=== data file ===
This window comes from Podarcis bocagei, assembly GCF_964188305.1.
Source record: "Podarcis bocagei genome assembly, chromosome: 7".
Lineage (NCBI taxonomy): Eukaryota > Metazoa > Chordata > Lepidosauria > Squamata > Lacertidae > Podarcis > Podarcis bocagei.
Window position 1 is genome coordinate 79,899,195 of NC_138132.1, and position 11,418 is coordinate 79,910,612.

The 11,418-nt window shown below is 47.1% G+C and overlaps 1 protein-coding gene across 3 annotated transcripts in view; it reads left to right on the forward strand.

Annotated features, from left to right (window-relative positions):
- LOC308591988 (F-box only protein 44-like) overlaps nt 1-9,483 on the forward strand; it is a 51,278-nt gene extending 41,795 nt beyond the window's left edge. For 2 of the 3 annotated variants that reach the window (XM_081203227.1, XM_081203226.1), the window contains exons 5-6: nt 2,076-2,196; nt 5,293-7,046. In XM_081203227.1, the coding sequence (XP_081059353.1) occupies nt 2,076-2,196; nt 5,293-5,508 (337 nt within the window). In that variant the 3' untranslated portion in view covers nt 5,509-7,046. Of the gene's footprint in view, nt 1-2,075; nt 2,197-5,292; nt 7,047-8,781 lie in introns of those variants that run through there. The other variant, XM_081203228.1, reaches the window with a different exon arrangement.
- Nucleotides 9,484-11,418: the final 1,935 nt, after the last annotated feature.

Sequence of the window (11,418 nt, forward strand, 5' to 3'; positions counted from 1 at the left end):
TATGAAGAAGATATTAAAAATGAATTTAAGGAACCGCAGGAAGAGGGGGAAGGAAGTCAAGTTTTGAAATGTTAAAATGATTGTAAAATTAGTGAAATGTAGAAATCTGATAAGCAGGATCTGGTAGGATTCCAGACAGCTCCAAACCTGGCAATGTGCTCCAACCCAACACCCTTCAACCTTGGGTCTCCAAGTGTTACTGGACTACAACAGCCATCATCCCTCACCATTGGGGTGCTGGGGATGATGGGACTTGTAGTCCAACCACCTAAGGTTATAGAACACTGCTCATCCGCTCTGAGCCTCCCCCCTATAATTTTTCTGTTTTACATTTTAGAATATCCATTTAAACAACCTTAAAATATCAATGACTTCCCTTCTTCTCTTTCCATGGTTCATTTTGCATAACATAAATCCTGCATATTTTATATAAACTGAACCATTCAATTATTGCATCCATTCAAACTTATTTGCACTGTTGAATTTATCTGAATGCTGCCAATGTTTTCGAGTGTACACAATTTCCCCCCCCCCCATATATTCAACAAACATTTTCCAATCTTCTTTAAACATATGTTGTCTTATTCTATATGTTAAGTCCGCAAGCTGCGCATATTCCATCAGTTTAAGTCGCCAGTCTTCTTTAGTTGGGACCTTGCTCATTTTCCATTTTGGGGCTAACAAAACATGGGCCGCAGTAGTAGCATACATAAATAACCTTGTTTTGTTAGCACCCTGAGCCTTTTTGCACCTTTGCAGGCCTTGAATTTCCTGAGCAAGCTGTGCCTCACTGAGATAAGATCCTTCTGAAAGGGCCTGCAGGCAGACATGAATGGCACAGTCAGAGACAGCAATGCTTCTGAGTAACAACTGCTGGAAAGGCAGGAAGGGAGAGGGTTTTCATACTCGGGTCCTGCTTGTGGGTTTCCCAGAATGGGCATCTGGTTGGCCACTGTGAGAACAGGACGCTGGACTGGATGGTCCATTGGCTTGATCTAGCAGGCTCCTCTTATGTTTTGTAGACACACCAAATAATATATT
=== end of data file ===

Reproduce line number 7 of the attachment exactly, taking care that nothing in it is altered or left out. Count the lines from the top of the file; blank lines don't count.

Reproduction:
- LOC308591988 (F-box only protein 44-like) overlaps nt 1-9,483 on the forward strand; it is a 51,278-nt gene extending 41,795 nt beyond the window's left edge. For 2 of the 3 annotated variants that reach the window (XM_081203227.1, XM_081203226.1), the window contains exons 5-6: nt 2,076-2,196; nt 5,293-7,046. In XM_081203227.1, the coding sequence (XP_081059353.1) occupies nt 2,076-2,196; nt 5,293-5,508 (337 nt within the window). In that variant the 3' untranslated portion in view covers nt 5,509-7,046. Of the gene's footprint in view, nt 1-2,075; nt 2,197-5,292; nt 7,047-8,781 lie in introns of those variants that run through there. The other variant, XM_081203228.1, reaches the window with a different exon arrangement.